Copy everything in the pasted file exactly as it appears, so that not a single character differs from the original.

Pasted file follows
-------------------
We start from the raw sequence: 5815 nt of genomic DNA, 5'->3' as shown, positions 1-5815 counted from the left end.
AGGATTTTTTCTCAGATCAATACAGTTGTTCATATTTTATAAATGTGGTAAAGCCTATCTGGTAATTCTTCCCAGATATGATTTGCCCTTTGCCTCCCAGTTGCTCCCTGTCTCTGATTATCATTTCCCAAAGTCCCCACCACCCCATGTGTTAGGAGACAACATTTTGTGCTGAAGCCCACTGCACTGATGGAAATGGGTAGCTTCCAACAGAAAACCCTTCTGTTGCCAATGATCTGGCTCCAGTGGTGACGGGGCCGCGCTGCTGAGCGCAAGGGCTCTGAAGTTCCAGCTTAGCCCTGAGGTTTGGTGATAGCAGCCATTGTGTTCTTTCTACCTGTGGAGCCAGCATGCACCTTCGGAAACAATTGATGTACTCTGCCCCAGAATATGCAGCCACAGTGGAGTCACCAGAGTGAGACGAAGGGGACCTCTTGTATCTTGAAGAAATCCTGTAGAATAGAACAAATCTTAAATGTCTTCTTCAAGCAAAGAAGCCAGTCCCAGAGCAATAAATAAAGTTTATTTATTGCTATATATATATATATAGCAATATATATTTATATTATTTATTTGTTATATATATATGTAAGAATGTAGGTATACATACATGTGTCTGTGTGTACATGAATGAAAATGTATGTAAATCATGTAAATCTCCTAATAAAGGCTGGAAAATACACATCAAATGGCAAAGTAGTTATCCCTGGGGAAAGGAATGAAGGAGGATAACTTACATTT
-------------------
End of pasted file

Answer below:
We start from the raw sequence: 5815 nt of genomic DNA, 5'->3' as shown, positions 1-5815 counted from the left end.
AGGATTTTTTCTCAGATCAATACAGTTGTTCATATTTTATAAATGTGGTAAAGCCTATCTGGTAATTCTTCCCAGATATGATTTGCCCTTTGCCTCCCAGTTGCTCCCTGTCTCTGATTATCATTTCCCAAAGTCCCCACCACCCCATGTGTTAGGAGACAACATTTTGTGCTGAAGCCCACTGCACTGATGGAAATGGGTAGCTTCCAACAGAAAACCCTTCTGTTGCCAATGATCTGGCTCCAGTGGTGACGGGGCCGCGCTGCTGAGCGCAAGGGCTCTGAAGTTCCAGCTTAGCCCTGAGGTTTGGTGATAGCAGCCATTGTGTTCTTTCTACCTGTGGAGCCAGCATGCACCTTCGGAAACAATTGATGTACTCTGCCCCAGAATATGCAGCCACAGTGGAGTCACCAGAGTGAGACGAAGGGGACCTCTTGTATCTTGAAGAAATCCTGTAGAATAGAACAAATCTTAAATGTCTTCTTCAAGCAAAGAAGCCAGTCCCAGAGCAATAAATAAAGTTTATTTATTGCTATATATATATATATAGCAATATATATTTATATTATTTATTTGTTATATATATATGTAAGAATGTAGGTATACATACATGTGTCTGTGTGTACATGAATGAAAATGTATGTAAATCATGTAAATCTCCTAATAAAGGCTGGAAAATACACATCAAATGGCAAAGTAGTTATCCCTGGGGAAAGGAATGAAGGAGGATAACTTACATTT